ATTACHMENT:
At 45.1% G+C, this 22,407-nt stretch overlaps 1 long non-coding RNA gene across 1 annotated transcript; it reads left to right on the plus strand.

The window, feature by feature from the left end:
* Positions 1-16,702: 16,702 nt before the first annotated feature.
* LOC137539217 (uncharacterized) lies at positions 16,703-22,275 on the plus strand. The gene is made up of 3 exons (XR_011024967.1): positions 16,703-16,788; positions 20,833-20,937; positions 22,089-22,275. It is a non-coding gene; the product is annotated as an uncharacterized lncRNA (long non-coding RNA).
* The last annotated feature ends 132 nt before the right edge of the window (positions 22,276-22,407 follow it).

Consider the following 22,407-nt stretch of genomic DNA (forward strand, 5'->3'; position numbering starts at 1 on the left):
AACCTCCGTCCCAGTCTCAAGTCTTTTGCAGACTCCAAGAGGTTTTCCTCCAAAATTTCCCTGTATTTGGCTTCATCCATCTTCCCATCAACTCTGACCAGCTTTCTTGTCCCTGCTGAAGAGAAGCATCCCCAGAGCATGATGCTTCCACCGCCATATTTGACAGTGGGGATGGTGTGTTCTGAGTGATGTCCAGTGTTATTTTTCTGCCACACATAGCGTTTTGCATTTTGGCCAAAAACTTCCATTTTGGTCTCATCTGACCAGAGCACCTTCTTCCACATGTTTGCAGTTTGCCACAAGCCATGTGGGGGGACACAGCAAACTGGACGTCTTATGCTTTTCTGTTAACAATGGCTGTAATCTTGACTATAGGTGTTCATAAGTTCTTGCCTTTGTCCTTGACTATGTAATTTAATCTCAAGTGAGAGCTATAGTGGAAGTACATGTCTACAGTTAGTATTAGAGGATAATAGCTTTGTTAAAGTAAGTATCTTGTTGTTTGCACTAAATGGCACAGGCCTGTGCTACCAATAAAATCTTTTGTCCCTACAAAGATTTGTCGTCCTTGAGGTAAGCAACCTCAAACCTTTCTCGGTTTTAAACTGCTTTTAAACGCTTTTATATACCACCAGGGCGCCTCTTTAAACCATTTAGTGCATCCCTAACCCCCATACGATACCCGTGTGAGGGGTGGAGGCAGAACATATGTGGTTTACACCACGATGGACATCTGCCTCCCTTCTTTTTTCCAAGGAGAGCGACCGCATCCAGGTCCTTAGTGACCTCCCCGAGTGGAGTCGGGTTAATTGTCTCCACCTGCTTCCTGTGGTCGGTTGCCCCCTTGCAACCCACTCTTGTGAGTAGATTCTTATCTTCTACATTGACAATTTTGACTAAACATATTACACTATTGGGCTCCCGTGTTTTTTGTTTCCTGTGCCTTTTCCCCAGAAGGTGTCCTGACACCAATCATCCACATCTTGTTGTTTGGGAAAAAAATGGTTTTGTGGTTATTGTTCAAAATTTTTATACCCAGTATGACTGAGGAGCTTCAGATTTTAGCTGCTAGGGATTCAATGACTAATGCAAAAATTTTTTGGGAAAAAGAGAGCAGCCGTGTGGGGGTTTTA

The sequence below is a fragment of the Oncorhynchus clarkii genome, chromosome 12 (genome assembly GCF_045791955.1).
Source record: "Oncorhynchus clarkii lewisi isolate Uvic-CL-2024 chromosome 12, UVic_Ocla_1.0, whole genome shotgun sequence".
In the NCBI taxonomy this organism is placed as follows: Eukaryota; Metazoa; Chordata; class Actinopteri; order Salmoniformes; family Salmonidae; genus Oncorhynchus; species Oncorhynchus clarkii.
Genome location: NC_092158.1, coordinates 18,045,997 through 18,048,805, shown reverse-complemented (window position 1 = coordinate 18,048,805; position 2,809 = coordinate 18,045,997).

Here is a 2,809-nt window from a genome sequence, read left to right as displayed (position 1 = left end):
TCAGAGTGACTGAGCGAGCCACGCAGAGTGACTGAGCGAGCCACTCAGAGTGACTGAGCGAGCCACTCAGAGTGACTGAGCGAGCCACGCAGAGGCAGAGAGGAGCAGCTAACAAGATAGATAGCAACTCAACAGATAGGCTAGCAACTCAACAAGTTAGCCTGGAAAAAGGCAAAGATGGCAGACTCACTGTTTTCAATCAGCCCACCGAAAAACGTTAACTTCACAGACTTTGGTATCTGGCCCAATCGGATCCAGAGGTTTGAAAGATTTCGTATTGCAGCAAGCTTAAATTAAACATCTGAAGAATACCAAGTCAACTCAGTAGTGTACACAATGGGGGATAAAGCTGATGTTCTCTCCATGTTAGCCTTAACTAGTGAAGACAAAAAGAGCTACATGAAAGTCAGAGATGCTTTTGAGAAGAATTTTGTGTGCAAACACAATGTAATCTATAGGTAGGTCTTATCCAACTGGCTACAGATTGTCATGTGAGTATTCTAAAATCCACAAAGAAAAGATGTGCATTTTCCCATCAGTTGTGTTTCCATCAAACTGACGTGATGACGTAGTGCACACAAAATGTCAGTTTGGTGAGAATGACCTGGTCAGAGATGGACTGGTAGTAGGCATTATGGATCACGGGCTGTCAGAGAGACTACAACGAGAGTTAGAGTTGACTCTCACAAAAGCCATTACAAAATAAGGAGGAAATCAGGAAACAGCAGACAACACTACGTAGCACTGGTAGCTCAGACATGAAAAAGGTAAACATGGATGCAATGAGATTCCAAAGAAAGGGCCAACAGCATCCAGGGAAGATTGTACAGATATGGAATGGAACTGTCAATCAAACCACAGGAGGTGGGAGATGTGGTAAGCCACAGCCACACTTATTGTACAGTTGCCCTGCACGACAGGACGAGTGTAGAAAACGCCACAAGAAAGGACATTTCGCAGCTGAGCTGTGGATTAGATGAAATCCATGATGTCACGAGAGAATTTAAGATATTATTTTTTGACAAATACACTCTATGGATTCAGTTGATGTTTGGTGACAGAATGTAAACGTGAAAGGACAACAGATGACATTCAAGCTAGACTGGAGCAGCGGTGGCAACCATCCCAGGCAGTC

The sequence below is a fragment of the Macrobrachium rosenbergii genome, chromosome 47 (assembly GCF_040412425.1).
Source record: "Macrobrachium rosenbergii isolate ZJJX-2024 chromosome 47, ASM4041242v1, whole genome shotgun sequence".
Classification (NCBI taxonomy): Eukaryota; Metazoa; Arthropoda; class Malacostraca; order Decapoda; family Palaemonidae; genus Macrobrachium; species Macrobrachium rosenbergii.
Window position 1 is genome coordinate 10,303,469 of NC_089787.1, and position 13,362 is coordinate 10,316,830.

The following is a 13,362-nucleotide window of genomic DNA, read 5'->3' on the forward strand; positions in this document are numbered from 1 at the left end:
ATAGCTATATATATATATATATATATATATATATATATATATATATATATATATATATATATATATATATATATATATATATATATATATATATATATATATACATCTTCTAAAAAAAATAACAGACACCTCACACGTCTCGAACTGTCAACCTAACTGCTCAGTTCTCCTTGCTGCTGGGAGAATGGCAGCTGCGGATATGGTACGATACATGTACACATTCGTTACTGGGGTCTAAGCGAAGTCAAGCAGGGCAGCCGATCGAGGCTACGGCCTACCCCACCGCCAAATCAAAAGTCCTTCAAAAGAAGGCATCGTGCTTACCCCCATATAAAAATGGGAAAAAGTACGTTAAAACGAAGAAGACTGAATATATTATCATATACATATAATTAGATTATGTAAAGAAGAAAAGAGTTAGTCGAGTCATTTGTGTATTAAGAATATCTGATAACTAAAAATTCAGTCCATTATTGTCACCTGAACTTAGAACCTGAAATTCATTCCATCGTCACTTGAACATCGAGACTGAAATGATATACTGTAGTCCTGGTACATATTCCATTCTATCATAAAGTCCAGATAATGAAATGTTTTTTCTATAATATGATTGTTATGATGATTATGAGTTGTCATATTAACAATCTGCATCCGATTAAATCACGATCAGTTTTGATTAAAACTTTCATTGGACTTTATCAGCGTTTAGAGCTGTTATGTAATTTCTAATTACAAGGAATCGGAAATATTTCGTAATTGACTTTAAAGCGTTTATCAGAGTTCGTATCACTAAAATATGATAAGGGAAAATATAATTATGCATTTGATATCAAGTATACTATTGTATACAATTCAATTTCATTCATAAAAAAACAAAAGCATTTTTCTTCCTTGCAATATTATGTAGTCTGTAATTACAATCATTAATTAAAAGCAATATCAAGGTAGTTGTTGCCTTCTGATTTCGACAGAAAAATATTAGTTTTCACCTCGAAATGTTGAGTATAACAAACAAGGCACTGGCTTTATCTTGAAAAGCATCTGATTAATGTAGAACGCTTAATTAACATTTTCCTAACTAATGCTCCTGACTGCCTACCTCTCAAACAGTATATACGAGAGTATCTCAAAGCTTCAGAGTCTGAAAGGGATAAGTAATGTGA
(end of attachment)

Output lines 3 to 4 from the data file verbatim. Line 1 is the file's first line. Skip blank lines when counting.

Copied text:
* Positions 1-16,702: 16,702 nt before the first annotated feature.
* LOC137539217 (uncharacterized) lies at positions 16,703-22,275 on the plus strand. The gene is made up of 3 exons (XR_011024967.1): positions 16,703-16,788; positions 20,833-20,937; positions 22,089-22,275. It is a non-coding gene; the product is annotated as an uncharacterized lncRNA (long non-coding RNA).